This has been a tough holiday season, for me personally and for many in my circle. Perhaps you, too?
I recall reading the astrology for December a few weeks ago. And it wasn’t pretty. (For the astrology astute: Saturn moved into Capricorn for first time in 29 years on 12/19, is conjunct Venus, and we’ve been in Mercury Retrograde for most of December).
This period has been about limitations in love, discipline and challenges with communication. Disputes and unexpected situations. I have found that sadness and conflict has overwhelmed many of us this past week or so.
Personally, a childhood friend of mine passed away on Christmas Eve. She was battling a many-year, complicated illness. Yet it is still shocking and sorrowful to us all. Antonet (to the right) was an amazing soul — and I’m not just saying that. She truly was a compassionate angel who cared for the defenseless. She was a huge animal activist and opted to go vegetarian many years ago, before it became trendy.
Antonet was also a constant reminder to extend that same compassion to human beings, as well. She taught me the valuable lesson to love others regardless of (what I perceived as) their weaknesses. To love them as they are. She was a Scorpio with a sensitive soul. She was loving, yet was strong and grounded.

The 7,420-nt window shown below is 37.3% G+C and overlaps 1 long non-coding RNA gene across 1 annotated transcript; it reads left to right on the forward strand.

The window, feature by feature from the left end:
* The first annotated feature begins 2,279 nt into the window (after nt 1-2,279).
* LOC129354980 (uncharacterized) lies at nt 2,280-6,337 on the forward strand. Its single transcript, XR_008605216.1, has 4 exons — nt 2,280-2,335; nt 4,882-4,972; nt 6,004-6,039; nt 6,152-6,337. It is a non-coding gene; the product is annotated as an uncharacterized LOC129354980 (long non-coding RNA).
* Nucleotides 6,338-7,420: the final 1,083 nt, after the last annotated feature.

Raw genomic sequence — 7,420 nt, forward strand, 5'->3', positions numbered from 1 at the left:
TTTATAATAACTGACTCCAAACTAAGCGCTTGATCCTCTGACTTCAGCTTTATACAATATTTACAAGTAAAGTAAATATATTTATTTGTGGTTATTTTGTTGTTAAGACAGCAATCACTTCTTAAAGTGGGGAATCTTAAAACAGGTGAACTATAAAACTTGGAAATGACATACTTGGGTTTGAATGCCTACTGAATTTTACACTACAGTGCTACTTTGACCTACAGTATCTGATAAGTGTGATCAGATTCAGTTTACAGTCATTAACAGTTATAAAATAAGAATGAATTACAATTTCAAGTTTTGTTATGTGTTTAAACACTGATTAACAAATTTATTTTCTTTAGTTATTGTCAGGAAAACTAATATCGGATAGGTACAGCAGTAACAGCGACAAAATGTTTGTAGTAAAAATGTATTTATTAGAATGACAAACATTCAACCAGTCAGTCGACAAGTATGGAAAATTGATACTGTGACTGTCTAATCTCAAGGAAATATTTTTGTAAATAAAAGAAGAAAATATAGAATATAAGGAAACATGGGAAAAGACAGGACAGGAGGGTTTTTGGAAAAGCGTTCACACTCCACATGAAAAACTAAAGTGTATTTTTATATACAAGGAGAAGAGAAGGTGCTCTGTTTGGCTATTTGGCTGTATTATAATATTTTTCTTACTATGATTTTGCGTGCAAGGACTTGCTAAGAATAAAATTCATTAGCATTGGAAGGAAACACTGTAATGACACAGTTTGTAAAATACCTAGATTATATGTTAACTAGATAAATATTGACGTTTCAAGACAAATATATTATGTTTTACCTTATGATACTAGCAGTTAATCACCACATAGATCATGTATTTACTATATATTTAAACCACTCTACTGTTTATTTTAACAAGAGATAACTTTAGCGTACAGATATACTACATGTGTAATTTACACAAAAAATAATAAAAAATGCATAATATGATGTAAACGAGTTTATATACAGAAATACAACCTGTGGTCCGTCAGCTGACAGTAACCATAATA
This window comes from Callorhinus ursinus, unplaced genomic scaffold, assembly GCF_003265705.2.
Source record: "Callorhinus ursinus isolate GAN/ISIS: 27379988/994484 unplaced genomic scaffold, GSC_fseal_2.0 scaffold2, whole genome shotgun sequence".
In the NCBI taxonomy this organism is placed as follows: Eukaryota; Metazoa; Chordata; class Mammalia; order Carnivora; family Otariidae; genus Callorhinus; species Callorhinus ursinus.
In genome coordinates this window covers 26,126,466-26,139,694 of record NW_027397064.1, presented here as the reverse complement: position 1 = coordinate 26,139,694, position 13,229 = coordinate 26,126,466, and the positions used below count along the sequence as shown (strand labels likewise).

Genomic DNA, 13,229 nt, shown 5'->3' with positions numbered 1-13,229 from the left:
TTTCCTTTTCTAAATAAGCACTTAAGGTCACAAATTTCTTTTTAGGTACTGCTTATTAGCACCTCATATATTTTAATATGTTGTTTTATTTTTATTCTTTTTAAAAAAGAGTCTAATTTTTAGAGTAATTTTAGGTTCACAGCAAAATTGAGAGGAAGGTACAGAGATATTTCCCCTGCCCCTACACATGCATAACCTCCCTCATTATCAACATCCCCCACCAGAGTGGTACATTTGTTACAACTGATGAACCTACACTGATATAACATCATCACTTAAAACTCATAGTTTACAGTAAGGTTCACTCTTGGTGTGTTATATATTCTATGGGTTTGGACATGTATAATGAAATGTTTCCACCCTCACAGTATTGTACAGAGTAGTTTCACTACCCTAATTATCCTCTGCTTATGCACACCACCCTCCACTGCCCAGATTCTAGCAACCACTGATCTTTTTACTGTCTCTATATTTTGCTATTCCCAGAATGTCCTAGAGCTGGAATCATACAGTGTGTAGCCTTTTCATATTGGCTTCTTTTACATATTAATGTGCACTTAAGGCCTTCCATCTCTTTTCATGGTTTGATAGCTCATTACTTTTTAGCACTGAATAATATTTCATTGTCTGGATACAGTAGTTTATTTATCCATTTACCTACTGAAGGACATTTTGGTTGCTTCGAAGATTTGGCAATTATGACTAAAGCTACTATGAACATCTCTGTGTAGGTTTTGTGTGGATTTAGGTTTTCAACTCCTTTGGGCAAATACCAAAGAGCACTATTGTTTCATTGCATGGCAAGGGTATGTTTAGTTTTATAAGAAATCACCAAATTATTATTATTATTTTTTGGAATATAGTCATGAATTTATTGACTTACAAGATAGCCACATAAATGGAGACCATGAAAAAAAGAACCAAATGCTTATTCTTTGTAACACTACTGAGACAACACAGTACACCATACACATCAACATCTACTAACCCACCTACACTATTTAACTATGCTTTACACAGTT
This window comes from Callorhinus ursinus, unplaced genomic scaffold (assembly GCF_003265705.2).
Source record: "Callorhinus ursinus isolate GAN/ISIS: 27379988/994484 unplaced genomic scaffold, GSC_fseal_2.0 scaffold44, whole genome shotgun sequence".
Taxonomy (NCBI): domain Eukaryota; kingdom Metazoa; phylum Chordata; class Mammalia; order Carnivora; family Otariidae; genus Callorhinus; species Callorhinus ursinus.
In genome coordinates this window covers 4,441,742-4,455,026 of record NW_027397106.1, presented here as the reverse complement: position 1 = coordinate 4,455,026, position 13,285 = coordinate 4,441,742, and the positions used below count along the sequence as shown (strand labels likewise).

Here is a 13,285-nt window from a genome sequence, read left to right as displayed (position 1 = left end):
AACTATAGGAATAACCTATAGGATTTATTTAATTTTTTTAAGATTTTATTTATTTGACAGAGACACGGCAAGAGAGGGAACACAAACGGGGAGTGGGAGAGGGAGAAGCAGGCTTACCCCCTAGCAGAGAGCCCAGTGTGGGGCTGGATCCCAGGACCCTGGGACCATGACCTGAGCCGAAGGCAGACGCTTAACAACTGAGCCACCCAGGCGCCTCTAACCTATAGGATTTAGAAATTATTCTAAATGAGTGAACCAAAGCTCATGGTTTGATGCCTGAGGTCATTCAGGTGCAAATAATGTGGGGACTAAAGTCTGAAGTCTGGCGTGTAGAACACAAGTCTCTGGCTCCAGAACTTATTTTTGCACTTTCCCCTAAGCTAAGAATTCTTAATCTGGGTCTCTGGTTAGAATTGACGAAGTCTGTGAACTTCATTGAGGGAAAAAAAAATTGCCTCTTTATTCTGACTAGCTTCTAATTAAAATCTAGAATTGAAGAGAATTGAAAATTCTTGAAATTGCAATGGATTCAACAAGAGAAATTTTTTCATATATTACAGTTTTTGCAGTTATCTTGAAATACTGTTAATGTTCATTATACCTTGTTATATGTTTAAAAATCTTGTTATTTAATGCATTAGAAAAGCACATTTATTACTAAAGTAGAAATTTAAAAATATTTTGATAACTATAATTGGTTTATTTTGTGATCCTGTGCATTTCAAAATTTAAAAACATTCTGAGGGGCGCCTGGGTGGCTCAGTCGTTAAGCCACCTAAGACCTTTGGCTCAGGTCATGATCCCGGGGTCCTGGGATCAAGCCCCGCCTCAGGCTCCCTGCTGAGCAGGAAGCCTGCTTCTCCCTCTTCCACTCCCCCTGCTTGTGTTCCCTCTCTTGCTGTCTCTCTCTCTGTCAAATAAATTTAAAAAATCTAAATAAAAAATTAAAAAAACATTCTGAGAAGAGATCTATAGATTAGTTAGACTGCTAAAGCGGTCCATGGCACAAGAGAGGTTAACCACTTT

She loved to drive with her convertible with the roof down. She LOVED the wind! She said she would imagine herself on a mountaintop with the wind going through her body. Every time it’s windy, I have always thought of her. And now, today, with blustery cold winds, I know she is here with me.
We know, when we have times like this, that we need to be present and appreciate all that we still have, and to love each other.
Last week I visited Antonet in the hospital. I brought a book along, as I knew she wouldn’t be able to talk much and I knew that she would really love the beautiful quotes in this book. I purchased Embers: One Ojibway’s Meditations by Richard Wagamese, a First Nations author, in a small bookstore in Langley, British Columbia. The cover art and title stood out from the shelves. I have come to love it’s prose and photography — nature and spirituality.
Among one of the random passages I read to her was this:
ME: What’s the hardest spiritual thing I’m ever going to have to do?
OLD WOMAN: To see every person as a gift.
ME: What kind of gift?
OLD WOMAN: The best kind. Based on the way you receive them.
ME: I don’t get it.
OLD WOMAN: I know. But you will. If you receive others as worthy, lovable, spiritual creations–perfect just the way they are–you get to see the highest possible version of who you are. You get to be that. Experience that. And you become a gift to the world.
ME: Sounds hard.
OLD WOMAN: The longer you think that, the harder it gets.
The funny thing is, she was right.
And the crazy thing is, that old woman could have been Antonet. This was her lesson, her lesson to us all.